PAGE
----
A computer chip shortage caused by a huge increase in demand for computers and games consoles during the pandemic is causing manufacturers to run low on stock.
From car manufacturers to computer companies, the chip shortage is forcing factories to reduce their output or even suspend production entirely until more stock can be produced and distributed.
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The latest victim of the global chip shortage is Apple. Chief executive Tim Cook warned this week how the shortage could impact supply of devices using Apple's own M1 processor, including the newly announced iPad Pro and iMac.
Speaking to analysts after the company's latest financial results were announced this week, Cook said: "We expect to be supply-gated, not demand-gated. The shortages primarily affect iPad and Mac. We have a good handle on our demand – but what everybody else is doing, I don't know."
Cook added: "We will do our best, that's what I can tell you," before saying he thought it would be "very, very difficult" to predict when the chip shortage might end.
Apple is far from the only company to suffer during the shortage. Car manufacturers have temporarily stopped production at some facilities due to a lack of supply, with BMW halting production of the Mini at its UK factory this week. Jaguar Land Rover, Honda, Ford, General Motors, Hyundai and Porsche, across the US, UK, Europe and Asia, have also been forced to scale back or halt production.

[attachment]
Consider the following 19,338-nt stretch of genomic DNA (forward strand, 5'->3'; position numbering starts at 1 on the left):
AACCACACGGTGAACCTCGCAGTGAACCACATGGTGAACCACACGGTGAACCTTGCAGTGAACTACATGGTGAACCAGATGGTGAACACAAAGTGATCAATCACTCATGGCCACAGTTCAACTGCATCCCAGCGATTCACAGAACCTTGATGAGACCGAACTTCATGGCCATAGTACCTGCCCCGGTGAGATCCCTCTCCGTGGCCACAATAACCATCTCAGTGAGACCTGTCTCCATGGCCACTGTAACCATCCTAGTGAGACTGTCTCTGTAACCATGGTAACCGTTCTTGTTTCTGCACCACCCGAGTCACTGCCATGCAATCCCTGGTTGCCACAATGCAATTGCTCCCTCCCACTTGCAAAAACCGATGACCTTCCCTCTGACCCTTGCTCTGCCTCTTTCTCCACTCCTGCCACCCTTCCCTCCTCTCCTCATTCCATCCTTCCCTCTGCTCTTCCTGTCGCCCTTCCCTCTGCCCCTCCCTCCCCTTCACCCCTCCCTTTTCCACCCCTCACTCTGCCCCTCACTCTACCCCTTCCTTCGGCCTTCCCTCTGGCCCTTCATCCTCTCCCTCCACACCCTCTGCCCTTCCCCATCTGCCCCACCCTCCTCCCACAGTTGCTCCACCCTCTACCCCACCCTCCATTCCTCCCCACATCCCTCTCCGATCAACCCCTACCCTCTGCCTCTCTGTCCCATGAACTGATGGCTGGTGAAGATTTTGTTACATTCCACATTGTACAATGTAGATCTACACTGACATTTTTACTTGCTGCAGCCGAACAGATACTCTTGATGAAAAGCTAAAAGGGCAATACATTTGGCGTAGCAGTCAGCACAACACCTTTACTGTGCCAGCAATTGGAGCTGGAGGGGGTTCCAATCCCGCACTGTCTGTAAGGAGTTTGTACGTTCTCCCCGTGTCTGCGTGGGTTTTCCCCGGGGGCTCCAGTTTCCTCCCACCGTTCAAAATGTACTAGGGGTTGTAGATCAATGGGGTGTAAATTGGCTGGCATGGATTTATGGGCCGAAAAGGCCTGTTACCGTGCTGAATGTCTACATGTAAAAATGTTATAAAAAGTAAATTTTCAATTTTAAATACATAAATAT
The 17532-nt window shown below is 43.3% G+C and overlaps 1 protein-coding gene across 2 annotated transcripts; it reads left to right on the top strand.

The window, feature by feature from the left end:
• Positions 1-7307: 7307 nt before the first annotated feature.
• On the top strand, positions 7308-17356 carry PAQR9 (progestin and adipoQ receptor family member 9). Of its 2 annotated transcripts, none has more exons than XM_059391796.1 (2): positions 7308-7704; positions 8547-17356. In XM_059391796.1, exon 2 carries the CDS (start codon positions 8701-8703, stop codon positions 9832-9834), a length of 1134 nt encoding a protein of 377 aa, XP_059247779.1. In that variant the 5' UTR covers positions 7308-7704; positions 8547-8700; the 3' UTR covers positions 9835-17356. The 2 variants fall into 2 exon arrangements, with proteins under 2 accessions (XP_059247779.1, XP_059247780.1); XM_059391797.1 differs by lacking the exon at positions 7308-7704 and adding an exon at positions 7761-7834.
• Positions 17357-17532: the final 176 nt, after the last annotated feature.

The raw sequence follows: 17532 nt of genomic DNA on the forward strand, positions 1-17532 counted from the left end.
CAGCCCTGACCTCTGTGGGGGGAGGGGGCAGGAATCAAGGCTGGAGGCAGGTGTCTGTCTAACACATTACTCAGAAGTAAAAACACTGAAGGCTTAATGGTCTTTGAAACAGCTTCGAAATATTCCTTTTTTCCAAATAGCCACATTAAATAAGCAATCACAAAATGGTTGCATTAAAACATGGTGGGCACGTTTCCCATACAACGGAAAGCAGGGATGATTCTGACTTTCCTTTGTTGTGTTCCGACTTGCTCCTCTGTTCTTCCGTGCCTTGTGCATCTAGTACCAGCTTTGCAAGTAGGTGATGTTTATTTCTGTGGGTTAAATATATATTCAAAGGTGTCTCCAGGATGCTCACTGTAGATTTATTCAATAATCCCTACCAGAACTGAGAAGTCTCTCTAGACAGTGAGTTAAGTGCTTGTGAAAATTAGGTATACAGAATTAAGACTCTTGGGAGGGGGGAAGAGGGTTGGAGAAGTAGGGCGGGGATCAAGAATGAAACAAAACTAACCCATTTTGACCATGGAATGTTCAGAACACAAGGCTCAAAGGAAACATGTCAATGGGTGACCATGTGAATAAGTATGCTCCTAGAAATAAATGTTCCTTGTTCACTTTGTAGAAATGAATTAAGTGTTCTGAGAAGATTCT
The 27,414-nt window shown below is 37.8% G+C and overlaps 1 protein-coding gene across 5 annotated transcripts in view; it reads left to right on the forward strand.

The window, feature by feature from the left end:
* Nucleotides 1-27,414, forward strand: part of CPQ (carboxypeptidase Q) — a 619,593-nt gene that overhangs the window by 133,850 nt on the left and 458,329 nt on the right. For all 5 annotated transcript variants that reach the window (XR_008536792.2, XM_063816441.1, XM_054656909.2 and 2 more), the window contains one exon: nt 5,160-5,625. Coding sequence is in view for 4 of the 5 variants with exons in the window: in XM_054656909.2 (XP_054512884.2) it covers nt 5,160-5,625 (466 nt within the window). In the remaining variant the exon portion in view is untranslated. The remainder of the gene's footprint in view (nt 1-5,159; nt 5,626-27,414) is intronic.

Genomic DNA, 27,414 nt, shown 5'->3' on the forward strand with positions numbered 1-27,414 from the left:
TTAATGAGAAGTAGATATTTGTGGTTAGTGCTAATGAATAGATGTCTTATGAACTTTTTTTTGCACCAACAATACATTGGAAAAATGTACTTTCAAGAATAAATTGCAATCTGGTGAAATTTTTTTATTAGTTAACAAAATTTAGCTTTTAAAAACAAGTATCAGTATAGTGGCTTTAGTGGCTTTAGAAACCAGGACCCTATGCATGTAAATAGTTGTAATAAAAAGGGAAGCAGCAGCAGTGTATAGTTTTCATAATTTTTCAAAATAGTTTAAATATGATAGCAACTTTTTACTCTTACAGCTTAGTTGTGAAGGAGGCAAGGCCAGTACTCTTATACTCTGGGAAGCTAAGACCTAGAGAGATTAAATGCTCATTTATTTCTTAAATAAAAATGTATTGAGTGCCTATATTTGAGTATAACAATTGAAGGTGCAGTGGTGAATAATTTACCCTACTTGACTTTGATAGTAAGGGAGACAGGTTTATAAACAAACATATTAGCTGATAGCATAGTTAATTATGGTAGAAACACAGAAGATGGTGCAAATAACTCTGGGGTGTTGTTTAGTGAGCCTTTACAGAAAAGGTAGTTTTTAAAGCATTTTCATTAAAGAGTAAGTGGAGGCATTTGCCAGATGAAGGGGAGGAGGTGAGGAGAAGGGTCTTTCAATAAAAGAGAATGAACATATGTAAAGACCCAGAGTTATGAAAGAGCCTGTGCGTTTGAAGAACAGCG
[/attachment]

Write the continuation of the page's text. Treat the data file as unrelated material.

The shortage is partly due to an increase in computer and game console sales during the pandemic, as 2020 saw millions of office workers told to log in from home, or furloughed until further notice. The former purchased new computers to work from home, while the latter sought ways to keep themselves entertained.
The PlayStation 5 and Xbox Series S game consoles, which both launched in the fall of 2020, remain tricky to purchase even now, over five months later, due to stock shortages. Apple is due to release its new iPad Pro and iMac for pre-order today, April 30, but in an unusual move for the company it has only given an approximate availability of the second half of May, instead of a specific shipping date.